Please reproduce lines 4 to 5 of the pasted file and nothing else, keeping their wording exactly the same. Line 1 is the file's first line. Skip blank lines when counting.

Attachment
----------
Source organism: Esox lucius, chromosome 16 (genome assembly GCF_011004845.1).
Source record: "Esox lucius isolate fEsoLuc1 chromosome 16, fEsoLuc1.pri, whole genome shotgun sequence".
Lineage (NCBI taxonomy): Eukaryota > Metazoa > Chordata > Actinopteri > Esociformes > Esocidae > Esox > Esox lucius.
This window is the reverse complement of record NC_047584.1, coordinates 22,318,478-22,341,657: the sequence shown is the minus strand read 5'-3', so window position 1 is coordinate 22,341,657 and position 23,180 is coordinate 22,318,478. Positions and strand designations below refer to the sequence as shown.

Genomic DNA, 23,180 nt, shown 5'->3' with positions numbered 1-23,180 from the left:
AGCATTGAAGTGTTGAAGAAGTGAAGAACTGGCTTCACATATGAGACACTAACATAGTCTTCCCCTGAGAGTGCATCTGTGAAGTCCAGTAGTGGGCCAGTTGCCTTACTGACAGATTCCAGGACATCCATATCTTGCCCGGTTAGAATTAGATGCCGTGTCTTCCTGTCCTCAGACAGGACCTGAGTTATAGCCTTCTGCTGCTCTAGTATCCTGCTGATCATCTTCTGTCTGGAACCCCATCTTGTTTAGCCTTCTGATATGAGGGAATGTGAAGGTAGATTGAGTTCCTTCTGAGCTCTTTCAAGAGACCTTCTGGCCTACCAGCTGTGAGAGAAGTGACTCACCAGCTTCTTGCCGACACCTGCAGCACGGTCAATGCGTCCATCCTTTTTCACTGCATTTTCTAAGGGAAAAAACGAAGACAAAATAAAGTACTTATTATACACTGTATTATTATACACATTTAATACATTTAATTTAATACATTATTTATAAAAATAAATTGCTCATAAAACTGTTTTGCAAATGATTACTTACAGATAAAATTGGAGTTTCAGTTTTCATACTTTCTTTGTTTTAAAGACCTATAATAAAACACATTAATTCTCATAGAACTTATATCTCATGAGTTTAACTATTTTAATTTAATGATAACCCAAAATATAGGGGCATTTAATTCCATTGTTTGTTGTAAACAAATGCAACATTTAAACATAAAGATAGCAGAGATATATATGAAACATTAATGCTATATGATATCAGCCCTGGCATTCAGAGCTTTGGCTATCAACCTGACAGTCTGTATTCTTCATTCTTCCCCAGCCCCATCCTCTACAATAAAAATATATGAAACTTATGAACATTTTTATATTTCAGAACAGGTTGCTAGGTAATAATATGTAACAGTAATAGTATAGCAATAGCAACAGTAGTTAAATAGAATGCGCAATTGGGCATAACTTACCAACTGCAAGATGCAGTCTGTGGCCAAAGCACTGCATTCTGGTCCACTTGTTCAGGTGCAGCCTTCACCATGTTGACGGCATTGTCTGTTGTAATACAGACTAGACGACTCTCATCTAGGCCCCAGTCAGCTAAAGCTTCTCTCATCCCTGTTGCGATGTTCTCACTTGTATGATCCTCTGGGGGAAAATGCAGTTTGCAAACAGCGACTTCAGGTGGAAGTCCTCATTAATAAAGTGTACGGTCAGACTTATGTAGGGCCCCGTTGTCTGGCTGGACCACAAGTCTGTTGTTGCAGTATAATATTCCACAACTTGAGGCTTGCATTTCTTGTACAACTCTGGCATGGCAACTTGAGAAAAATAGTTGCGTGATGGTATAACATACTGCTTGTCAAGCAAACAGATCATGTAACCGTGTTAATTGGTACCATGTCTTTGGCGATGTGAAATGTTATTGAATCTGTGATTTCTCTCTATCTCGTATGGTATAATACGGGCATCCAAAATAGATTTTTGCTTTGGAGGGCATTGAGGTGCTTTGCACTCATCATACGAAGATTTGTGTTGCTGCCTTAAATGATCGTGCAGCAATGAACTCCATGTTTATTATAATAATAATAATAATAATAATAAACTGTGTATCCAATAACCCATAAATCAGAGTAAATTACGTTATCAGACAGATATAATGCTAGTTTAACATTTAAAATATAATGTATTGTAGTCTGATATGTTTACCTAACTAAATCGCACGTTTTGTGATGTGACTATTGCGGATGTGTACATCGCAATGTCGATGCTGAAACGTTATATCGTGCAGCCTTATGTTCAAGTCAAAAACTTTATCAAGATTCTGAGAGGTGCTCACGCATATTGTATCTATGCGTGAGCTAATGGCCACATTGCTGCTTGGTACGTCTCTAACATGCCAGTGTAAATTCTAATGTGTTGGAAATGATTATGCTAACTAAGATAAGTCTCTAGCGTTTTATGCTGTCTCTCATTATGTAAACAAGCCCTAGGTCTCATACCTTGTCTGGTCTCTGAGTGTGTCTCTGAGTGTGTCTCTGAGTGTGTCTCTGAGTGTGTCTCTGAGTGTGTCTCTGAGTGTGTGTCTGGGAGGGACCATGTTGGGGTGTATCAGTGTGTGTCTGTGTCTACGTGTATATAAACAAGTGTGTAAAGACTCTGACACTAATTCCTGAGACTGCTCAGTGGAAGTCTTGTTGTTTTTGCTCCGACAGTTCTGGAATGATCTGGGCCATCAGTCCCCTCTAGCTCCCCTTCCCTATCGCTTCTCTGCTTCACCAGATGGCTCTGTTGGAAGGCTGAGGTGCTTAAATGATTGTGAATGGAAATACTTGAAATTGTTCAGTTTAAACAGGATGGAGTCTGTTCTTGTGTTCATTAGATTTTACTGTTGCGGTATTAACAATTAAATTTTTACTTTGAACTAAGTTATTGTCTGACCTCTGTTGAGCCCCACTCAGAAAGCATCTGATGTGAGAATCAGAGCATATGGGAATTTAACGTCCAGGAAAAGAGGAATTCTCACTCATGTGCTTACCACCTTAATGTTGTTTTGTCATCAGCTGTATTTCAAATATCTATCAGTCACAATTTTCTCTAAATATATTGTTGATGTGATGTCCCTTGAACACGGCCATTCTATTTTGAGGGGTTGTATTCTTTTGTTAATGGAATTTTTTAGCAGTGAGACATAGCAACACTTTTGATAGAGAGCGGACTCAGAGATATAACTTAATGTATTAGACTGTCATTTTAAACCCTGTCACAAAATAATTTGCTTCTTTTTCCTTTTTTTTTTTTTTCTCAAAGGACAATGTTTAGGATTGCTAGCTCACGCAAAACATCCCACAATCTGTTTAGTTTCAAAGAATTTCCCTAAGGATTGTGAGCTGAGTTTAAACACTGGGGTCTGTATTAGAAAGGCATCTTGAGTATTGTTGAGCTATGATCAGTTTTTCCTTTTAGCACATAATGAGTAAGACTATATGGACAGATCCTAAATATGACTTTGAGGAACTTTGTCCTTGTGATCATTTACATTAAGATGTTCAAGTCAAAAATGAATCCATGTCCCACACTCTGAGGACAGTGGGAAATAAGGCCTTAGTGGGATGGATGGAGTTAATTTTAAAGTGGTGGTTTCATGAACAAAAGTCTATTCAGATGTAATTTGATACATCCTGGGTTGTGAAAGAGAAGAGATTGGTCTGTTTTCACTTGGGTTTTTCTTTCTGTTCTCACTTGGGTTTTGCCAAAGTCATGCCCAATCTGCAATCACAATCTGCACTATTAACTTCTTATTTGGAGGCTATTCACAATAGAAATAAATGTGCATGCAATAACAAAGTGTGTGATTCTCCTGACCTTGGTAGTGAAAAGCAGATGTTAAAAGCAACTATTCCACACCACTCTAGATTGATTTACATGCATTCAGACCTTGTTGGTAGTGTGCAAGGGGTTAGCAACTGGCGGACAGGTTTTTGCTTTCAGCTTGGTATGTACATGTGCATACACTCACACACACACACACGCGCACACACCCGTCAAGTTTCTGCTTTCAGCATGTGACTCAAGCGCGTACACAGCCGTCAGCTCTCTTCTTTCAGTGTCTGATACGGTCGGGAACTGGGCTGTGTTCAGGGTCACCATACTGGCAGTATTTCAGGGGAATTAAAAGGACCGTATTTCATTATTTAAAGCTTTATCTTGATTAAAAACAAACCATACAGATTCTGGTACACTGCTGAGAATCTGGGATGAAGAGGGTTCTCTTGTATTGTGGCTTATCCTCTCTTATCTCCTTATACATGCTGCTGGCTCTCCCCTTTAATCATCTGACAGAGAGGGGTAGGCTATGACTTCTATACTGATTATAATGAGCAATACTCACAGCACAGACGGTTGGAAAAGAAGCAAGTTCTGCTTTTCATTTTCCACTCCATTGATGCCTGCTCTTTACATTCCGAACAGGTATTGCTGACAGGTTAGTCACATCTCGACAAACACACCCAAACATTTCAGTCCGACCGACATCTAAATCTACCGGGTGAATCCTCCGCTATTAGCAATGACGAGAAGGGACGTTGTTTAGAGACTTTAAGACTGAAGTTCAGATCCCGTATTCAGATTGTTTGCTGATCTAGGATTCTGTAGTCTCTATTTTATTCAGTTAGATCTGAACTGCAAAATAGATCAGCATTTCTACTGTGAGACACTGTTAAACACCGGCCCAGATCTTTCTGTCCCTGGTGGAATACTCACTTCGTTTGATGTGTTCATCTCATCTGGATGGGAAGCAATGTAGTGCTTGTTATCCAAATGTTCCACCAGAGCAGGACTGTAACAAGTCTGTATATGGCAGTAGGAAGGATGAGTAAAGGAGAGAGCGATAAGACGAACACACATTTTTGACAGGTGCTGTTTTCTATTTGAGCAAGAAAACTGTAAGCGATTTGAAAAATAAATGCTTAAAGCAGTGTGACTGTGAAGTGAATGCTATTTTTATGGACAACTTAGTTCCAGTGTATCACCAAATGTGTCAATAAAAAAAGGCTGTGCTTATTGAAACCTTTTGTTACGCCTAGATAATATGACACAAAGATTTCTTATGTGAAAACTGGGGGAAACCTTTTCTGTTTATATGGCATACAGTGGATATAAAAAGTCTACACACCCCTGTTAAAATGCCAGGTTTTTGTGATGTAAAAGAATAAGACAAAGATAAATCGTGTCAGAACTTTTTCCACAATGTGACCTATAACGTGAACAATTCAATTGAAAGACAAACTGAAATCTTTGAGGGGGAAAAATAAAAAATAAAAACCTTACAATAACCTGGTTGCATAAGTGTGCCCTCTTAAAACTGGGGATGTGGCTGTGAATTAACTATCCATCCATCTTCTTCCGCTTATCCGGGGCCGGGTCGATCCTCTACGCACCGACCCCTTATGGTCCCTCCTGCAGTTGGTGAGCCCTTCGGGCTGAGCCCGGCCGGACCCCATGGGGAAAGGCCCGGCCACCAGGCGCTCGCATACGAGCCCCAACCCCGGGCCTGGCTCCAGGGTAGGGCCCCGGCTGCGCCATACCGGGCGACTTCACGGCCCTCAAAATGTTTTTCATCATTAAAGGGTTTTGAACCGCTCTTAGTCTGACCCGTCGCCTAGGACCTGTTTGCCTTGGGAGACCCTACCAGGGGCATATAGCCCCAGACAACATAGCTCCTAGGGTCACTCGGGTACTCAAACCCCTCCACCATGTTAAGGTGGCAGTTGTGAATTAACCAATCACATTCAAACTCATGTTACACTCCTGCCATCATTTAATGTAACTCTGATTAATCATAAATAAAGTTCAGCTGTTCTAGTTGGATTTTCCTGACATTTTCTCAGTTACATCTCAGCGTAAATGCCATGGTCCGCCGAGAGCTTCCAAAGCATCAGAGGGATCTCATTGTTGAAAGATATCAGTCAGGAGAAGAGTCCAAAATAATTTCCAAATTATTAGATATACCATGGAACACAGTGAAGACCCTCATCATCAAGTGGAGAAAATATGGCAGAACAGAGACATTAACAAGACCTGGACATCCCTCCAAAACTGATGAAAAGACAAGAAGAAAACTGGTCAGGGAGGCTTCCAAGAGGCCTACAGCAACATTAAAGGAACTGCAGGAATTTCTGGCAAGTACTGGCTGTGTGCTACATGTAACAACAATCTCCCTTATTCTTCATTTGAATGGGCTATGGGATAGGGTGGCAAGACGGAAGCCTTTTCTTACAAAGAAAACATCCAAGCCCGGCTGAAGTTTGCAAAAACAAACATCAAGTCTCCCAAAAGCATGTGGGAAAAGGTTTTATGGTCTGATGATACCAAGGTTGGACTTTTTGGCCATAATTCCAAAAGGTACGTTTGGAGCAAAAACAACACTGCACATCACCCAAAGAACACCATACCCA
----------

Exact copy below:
This window is the reverse complement of record NC_047584.1, coordinates 22,318,478-22,341,657: the sequence shown is the minus strand read 5'-3', so window position 1 is coordinate 22,341,657 and position 23,180 is coordinate 22,318,478. Positions and strand designations below refer to the sequence as shown.

Genomic DNA, 23,180 nt, shown 5'->3' with positions numbered 1-23,180 from the left: